Mother Nature helps Posey celebrate 2014


By Dave Pearce
Just five days into the new year, Posey County was reminded again of the fury that can be associated with Mother Nature.
According to the National Weather Service in Paducah, Ky., Posey County was under a wind chill warning until 9 a.m. on Tuesday morning.
The combination of snow and cold led to the advisory. The wind chill warning means that it will feel like 15 to 35 degrees below zero at times. Bitter cold of this magnitude can lead to frostbite in 15 minutes or less. Prolonged exposure may lead to hypothermia or death.
As of late Sunday evening, Posey County was in a area expected to receive from 4 to 6 inches of snow but more seriously, the wind chill advisory.
Indiana Governor Mike Pence directed the Indiana National Guard to stage additional Highway Assistance Teams in response to the heavy snow and low temperatures forecasted across the state.
In addition to the 24 Highway Assistance Teams deployed earlier, 24 more teams are being deployed. These additional teams will go to armories in Fort Wayne, Bluffton, Winchester, Muncie, Kokomo, Evansville, Gary, Valparaiso, Plymouth, Elkhart, and Remington. The teams were to be mission-ready by 10 p.m. on Sunday. Four teams are going to Ft. Wayne. All other locations will have two teams each.
Highway Assistance Teams assist local agencies with life-saving measures. Tasks include rescuing stranded motorists, moving individuals to shelters, and assisting local emergency medical services in reaching individuals who need medical attention. Teams consist of two vehicles, with two guardsmen in each.
With the extra deployments, 48 Highway Assistance Teams are deployed across the state, consisting of nearly 200 Guardsmen and 96 vehicles.
The Indiana Department of Transportation announced the emergency closure of I-94, both eastbound and westbound, between the Illinois state line and the U.S. 421 exit (Michigan City) at around 7 p.m. Sunday evening. Also I-65 is closed, both northbound and southbound, between U.S. 12/20 (Gary) and mile marker 172 (Lafayette). These roadways are closed to all traffic due to severe winter weather that has made some areas and ramps impassable. There is no time frame for when these roadways will reopen.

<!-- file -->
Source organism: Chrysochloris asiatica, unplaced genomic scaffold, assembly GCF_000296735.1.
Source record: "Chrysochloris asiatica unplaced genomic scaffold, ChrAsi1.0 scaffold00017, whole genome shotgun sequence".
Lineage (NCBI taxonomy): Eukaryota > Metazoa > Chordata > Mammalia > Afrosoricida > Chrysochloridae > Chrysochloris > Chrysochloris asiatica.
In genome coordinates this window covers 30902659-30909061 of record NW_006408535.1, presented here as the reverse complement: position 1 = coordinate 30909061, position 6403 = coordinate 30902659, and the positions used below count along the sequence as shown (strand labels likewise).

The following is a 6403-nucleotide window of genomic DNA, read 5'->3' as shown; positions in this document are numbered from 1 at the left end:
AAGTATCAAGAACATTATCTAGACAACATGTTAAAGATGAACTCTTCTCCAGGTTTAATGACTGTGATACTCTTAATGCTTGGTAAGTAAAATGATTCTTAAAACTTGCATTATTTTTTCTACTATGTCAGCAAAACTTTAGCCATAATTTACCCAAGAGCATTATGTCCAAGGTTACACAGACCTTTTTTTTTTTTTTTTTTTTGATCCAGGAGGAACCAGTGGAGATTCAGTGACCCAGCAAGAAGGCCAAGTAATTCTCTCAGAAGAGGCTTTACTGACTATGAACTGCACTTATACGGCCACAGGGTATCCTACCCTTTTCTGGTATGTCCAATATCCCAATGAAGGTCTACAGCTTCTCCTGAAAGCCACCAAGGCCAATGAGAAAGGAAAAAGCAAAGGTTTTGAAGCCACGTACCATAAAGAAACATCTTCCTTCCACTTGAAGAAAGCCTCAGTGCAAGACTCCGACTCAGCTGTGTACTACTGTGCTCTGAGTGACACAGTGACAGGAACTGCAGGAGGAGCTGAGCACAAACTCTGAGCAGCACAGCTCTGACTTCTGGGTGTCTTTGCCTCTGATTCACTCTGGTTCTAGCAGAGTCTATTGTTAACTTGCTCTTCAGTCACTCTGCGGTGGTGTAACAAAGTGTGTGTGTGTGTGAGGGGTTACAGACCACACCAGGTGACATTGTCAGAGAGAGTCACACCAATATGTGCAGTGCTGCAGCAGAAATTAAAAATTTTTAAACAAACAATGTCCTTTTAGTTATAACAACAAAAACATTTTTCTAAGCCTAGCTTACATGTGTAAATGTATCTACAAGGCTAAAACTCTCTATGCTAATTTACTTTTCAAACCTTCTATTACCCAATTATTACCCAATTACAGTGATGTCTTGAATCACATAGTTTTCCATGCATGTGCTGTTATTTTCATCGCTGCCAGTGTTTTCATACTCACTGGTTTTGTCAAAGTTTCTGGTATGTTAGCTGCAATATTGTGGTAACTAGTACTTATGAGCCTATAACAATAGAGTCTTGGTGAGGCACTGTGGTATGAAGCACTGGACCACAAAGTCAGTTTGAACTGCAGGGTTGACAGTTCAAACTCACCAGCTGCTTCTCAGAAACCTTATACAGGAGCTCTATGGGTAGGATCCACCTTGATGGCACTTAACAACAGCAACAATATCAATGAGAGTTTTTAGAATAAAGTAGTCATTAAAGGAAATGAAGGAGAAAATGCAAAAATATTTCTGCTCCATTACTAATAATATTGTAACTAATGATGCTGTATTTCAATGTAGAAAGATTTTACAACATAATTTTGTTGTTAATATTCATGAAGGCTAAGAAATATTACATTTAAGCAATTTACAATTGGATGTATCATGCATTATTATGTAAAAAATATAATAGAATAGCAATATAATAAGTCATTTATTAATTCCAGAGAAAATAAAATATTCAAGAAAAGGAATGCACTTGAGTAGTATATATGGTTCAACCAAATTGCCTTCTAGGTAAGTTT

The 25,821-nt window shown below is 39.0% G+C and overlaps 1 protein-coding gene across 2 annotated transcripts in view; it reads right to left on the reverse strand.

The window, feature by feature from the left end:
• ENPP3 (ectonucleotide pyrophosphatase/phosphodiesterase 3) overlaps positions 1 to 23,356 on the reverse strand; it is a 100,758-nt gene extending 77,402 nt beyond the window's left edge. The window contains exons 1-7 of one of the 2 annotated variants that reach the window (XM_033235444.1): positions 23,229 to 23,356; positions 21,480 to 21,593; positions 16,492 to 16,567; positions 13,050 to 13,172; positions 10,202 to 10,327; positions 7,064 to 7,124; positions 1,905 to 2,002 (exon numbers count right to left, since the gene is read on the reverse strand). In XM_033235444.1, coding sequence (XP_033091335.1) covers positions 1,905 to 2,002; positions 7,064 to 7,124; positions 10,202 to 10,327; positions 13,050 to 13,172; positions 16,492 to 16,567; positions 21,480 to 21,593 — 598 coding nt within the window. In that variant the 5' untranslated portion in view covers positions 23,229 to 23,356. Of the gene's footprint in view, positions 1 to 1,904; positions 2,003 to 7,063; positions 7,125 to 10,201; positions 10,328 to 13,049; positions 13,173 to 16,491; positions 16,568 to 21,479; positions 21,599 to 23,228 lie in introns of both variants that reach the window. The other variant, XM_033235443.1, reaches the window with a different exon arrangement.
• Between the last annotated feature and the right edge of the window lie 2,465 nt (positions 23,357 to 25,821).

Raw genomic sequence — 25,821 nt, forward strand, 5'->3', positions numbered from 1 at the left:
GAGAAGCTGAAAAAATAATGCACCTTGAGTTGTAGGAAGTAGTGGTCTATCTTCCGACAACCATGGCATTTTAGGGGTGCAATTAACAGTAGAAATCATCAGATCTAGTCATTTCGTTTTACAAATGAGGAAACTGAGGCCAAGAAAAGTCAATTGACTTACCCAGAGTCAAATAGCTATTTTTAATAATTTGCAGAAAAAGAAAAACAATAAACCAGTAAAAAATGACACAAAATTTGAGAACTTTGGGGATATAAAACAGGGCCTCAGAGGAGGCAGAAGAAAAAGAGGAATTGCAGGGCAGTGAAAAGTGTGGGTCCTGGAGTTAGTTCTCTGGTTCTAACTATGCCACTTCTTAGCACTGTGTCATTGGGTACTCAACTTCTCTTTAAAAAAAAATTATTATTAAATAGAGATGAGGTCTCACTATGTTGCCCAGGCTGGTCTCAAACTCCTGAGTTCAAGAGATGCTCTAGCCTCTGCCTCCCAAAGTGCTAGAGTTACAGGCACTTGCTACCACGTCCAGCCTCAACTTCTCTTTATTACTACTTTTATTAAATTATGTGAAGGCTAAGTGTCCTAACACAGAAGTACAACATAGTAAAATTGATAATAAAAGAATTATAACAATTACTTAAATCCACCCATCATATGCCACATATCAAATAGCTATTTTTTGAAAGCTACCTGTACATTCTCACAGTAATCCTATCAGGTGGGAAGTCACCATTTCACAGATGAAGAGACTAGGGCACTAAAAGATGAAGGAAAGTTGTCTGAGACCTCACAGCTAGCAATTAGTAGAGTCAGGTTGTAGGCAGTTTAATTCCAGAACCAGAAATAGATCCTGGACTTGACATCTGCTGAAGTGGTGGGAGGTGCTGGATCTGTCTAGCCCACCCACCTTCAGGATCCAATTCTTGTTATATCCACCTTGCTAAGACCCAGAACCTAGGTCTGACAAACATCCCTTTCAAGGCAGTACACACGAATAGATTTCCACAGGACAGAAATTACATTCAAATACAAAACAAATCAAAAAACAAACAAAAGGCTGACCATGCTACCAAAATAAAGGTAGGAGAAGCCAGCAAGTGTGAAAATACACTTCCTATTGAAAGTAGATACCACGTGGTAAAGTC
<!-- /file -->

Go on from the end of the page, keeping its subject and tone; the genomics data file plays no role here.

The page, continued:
A full call-out of INDOT plow crews remain on the roads, but conditions are so severe that crews cannot stay ahead of the storm.
According to INDOT officials, all other interstates, U.S. highways, and state routes in the majority of the state are extremely hazardous and most counties have declared red travel warnings advising emergency travel only. Heavy snow, blowing and drifting snow, and white-out conditions should be expected on all roadways. This is a dangerous situation and all are advised to stay home until roadways can be safely cleared.
The early morning snow that continued into the afternoon and evening caused havoc for travelers as the Indiana State Police answered numerous calls for service throughout the Indianapolis District. The Indianapolis District is comprised of Marion, Johnson, Shelby, Hendricks, Hancock, Hamilton and Boone counties.
Beginning Sunday morning at 6 a.m. until 1 p.m., troopers responded to four personal injury and 29 property damage crashes. Troopers assisted with 28 reported slide-offs that did not result in damage. Troopers also responded to 22 calls for service during this time period that were not weather related.
None of the personal injury crashes were serious and no life-threatening injuries were reported.
With the snow accumulation, the Indiana State Fire Marshal is requesting citizens to clear snow from fire hydrants as part of the snow removal for their properties.
“As you’re clearing your driveway and sidewalks, it’s always appreciated when fire hydrants are kept clear of snow,” said Jim Greeson, Indiana State Fire Marshal. “It saves a lot of time when it comes to locating and using a fire hydrant in time of a fire.”
Greeson adds that snow accumulation or the results of plowing and snow clearing can completely cover or restrict access to fire hydrants.